Hundreds of people across Vietnam have protested against China's role in a sea dispute - the largest rallies of their kind recently in the communist country.
In the capital, Hanoi, demonstrators sang patriotic songs and held up placards opposite the Chinese embassy.
Tensions have been running high after Vietnamese ships clashed with Chinese vessels guarding an oil rig in a contested area of the South China Sea.
The protests appear to have the Vietnamese government's approval.
The country's communist authorities have broken up previous anti-China demonstrations because of fears that they may be hijacked by pro-democracy activists, says the BBC's Asia Pacific editor, Charles Scanlon.
Nevertheless, he says, Hanoi has also used the demonstrations to communicate its anger over what it sees as Beijing's aggressive infringement of Vietnamese sovereignty.
Al Jazeera America

Iran has developed the capacity to destroy a U.S. warship on less than a minute’s notice, says Commander

Iran has developed the capacity to destroy a U.S. warship on less than a minute’s notice, the commander of the Islamic Revolutionary Guards Corps (IRGC) said Tuesday in comments that were met with skepticism by military experts in the West.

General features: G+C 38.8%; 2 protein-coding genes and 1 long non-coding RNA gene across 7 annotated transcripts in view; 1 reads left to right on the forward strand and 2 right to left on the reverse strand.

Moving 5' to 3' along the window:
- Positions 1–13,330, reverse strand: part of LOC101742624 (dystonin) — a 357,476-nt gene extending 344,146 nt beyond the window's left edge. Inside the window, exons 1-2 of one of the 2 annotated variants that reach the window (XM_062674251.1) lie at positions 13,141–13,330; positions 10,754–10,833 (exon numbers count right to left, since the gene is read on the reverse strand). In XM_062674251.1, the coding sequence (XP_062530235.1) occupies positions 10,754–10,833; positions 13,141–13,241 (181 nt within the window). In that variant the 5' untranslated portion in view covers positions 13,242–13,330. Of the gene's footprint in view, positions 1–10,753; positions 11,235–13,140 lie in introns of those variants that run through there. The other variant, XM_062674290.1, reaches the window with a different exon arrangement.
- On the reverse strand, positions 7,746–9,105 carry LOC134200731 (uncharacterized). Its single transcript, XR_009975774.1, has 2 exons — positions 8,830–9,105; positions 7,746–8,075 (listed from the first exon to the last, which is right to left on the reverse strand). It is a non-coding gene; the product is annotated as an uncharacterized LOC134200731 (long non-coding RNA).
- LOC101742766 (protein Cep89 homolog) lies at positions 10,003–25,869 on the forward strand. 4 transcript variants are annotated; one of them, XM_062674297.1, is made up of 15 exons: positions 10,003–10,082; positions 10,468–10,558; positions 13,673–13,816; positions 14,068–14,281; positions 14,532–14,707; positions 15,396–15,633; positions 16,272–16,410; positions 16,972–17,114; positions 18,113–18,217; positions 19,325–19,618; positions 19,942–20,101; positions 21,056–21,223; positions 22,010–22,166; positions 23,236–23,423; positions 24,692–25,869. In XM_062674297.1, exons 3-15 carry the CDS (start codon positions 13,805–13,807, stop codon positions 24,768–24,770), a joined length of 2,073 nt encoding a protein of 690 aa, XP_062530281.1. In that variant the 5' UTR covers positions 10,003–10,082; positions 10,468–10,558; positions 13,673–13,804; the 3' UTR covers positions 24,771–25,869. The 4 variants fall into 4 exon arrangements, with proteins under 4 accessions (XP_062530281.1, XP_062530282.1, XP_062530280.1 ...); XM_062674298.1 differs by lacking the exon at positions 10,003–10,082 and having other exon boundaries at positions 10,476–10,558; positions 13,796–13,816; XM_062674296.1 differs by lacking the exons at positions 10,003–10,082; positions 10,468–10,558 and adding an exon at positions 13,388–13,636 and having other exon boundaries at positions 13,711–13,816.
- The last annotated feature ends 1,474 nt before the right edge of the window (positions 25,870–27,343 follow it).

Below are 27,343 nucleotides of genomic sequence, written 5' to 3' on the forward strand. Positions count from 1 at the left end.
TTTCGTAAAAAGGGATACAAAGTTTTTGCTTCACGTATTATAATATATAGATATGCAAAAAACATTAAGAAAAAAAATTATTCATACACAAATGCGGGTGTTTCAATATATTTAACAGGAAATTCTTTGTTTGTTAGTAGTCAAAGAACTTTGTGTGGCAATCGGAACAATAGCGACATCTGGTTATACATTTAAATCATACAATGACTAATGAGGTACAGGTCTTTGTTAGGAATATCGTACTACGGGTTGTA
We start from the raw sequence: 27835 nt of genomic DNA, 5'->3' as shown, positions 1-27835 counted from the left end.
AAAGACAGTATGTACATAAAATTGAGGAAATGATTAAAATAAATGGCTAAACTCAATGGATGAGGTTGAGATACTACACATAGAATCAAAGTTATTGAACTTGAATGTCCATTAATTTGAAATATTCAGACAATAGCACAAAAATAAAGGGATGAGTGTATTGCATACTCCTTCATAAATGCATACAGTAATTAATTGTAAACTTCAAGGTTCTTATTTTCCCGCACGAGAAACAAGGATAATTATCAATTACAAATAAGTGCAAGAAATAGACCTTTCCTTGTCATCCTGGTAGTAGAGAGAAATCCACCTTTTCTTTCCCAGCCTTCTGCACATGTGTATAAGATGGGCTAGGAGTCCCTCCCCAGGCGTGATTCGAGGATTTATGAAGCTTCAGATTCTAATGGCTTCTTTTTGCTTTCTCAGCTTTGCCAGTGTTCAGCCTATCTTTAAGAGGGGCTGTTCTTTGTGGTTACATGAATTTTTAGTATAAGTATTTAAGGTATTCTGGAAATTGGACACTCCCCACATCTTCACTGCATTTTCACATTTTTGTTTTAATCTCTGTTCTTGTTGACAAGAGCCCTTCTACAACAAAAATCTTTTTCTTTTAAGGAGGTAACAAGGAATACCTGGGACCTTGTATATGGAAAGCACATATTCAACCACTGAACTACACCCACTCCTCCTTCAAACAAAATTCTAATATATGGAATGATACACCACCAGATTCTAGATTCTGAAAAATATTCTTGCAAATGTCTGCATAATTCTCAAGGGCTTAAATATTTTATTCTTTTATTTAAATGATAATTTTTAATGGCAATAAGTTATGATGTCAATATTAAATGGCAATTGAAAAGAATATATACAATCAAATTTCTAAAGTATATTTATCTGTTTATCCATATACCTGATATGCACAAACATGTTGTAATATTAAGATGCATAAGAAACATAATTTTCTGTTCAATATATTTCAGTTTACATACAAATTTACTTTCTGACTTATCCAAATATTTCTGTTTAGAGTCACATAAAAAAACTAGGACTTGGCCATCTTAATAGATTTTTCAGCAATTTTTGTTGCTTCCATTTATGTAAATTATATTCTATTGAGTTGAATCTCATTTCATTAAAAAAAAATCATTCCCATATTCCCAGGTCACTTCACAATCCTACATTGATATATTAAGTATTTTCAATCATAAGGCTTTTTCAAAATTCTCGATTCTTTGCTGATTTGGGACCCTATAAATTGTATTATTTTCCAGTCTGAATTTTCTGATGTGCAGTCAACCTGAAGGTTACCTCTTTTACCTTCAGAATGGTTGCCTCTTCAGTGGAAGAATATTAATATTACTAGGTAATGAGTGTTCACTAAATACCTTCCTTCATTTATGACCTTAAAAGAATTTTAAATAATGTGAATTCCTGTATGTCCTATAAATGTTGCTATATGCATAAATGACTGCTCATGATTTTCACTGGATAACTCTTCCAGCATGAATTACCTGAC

In the latest threat that Iran’s hardline military forces have levied at U.S. presence in the region, Navy Rear Admiral Ali Fadavi told semi-official Fars news agency that his forces have been building replicas of U.S. frigates and aircraft carriers for years in order to practice blowing them up. His forces, which patrol the Persian Gulf and the Strait of Hormuz — a major oil supply route — but are separate from the Iranian navy, have the capacity to sink U.S. vessels in that area in 50 seconds, he said.
“We practice the same drills on replica aircraft carriers because sinking and destroying U.S. warships has, is and will be on our agenda,” Fadavi said. “Aircraft carriers are the symbol of America’s military might…so it’s natural that we want to sink the carriers.”

The revelations from the admiral appeared to solve the mystery of satellite imagery published by CNN in March depicting a model of the U.S. Navy’s Nimitz-class nuclear-powered aircraft carrier, complete with planes, docked in Iran’s Gachin shipyard. Iranian media had reported the ship was “part of the décor” for a movie from esteemed director Nader Talabzadeh about the 1988 downing of an Iranian Air plane by the USS Vincennes